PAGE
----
History of Westmeath
Motto: Triath ós Triathaibh
“Noble above nobility”
County Westmeath is often referred to as the “Lake County” on account of its many lakes.
Located in the heart of Ireland, the county was officially established in 1543 and was named after the historic Kingdom of Mide.
The territory of the Kingdom of Midh was subsumed into the Lordship of Meath and granted by King Henry II of England, in his capacity as Lord of Ireland, to Hugh de Lacy in 1172. Following the failure of male heirs, the Lordship was split between de Lacy’s great-granddaughters.
The western (now called Westmeath) part was awarded to Margery and her husband, John de Verdun, son of Walter de Lacy while the eastern part (now called Meath) centred on Trim, was awarded to Maud.
Throughout the county you will find remarkable evidence of the areas long and colorful past. The Hill of Uisneach is where King Túathal Techtmar erected his castle in the early second century and it was the seat of the High Kings of Ireland for 200 years prior to the coming of St. Patrick. On the Hill of Uisneach you will find the “Ail Na Mearainn”, said to be the meeting point of the five ancient provinces of Ireland and where the great pagan festival of Bealtaine was held here during that time.
There are many castles located within the county. Perhaps the most famous is Tullynally castle, which is still lived in by the family of the Earl of Longford. One of the oldest in the area is Delvin Castle, built in 1181 by Hugh De Lacy. Athlone Castle was built in 1210 for King John of England. There are many other historical homes throughout the county.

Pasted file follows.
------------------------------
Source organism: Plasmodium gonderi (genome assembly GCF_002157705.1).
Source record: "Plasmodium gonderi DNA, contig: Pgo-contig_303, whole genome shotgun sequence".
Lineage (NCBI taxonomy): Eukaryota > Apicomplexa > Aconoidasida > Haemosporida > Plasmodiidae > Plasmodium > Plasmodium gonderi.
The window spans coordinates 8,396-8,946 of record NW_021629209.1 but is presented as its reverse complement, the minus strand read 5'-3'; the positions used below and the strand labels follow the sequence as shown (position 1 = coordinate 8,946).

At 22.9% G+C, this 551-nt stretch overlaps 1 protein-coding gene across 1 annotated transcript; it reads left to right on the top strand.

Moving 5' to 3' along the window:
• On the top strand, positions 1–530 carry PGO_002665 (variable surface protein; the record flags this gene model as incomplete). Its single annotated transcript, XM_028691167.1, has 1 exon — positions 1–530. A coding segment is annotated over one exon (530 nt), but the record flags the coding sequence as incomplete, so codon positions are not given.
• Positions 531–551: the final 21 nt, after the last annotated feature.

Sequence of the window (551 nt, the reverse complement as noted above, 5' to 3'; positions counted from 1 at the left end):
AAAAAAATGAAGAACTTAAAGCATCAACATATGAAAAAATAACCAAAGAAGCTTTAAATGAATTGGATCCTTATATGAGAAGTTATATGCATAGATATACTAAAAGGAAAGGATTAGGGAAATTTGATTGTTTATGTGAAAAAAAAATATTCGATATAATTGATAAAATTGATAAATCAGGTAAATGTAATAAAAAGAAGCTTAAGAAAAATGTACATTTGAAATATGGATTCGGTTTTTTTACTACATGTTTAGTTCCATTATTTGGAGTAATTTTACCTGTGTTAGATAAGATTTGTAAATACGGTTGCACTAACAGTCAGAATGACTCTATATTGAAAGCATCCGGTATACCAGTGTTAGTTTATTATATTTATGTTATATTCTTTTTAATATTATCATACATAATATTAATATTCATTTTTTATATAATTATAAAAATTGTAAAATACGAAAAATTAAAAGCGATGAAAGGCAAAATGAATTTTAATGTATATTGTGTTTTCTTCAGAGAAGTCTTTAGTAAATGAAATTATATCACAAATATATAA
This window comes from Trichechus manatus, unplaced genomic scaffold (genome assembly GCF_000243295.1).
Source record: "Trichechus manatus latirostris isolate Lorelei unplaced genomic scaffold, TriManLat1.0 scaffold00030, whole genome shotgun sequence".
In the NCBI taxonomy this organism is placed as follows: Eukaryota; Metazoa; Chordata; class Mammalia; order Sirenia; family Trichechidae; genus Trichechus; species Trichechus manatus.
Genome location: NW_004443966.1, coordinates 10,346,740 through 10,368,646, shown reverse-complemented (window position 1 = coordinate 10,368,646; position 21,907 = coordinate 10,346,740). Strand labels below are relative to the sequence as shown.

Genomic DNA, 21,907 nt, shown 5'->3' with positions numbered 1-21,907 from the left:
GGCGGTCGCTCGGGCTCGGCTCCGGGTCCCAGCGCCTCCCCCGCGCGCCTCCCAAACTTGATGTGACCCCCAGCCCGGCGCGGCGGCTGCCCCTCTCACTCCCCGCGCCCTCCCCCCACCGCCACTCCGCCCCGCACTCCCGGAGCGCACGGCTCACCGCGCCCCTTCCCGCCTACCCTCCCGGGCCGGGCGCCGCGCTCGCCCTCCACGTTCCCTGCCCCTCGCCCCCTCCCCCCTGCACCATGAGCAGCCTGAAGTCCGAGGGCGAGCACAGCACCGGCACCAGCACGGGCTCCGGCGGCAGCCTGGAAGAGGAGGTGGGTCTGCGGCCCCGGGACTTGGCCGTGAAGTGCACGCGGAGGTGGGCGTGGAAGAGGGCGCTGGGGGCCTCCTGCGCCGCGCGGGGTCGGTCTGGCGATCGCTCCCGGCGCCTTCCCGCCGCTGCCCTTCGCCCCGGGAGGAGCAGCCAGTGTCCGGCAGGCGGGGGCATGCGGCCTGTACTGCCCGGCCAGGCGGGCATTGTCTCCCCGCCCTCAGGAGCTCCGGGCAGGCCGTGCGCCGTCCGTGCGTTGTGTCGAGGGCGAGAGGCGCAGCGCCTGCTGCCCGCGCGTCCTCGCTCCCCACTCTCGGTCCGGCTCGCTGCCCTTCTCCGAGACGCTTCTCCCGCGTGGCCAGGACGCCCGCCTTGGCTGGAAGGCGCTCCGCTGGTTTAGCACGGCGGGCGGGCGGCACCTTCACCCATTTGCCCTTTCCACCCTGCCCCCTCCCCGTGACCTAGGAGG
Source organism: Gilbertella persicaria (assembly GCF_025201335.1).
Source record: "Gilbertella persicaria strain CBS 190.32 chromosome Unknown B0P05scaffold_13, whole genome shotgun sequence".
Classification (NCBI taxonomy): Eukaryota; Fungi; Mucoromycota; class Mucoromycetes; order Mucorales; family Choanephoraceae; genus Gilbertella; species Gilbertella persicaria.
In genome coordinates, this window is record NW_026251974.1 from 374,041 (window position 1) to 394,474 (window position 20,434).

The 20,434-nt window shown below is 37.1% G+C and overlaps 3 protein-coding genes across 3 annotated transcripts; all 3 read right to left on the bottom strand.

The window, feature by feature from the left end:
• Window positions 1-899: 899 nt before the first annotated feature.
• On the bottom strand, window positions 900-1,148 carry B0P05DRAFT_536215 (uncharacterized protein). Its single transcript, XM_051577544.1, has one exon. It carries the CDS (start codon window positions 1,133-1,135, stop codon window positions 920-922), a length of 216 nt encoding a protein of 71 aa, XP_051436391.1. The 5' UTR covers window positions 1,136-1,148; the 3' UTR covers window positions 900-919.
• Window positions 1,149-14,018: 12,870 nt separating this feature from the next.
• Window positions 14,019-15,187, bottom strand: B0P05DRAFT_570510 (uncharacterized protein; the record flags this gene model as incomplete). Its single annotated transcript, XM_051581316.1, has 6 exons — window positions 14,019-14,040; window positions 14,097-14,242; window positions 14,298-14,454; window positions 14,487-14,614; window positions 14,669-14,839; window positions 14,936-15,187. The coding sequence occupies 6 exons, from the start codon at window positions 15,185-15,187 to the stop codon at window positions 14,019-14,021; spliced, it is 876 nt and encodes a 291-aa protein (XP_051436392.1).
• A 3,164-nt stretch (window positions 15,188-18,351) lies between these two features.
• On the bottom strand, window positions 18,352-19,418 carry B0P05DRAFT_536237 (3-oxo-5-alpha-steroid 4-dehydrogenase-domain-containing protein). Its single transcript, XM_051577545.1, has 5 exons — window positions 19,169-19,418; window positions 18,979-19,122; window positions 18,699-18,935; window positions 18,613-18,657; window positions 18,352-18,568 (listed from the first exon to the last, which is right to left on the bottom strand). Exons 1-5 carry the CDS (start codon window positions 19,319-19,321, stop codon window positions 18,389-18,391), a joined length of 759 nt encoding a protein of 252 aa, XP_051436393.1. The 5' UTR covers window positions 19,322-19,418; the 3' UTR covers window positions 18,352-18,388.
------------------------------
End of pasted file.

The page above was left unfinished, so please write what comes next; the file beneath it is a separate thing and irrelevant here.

Crookedwood Fort is one of the oldest structures in the county. It is related to the old Stories of the mythological warrior Fionn and the Fianna. Many of the towns located within the county have their own distinct histories. The town of Fore, is a small medieval town containing a large moat from Anglo-Norman times, remnants of the ancient walls and a Benedictine Monastery that was in use until Henry VIII closed it in 1539 can be still seen today.
Large numbers of immigrants left Westmeath and Ireland in the 18th and 19th century to find better fortunes in America amid the Famine and English colonialism that existed in Ireland at that time. Their first stop en-route to the new continent was Saint John in Canada, and the historic sights of Saint John prove why this city is now called ‘the most Irish city of Canada’.
Towns of Westmeath
Athlone is the largest town in Westmeath, however it also spans into the county of Roscommon. It is a crossing point of the Shannon, and it’s name means the Ford of Luan. The ownership of the ford has been disputed from early history. In 1001, Bran Boru marched here with a great army, 1129 saw King Turlough O Conor build a wattle bridge here, in 1199 the Normans occupied the town, and built the town walls in 1257. After the Battle of the Boyne in 1690, the Irish withdrew to Athlone. One of the attractions in Athlone is the 13th century castle, which during the 17th century Cromwellian Wars changed hands many times. The castle was handed over the the State in 1922, and was declared a National Monument in 1969, after serving as a military post.
Ballymore is situated almost 5 miles from Mullingar on the R390. Mentioned in the annals as far back as the eight century, its importance in ancient times was due to the fact tha it lay on the trade route between royal ‘Uisneagh’ and Athlone. The remains of a fort dating from the Williamite campaign can be seen beside the lake, as well as Father Dalton’s mass rock which was used during penal times.
Ballykeeran – The Way of Ciaran. Situated north of Athlone where the Breensford River joins Lough Ree, Ballykeeran derives its name from Saint Ciaran the founder of the great University of Clonmacnoise, who lived on Hare Island before founding Clonmacnoise. The remains of a corn mill can still be seen in the Village. The Dog and Duck Pub is very inviting as it stands between the “High Road” and the “Low Road” to Glasson.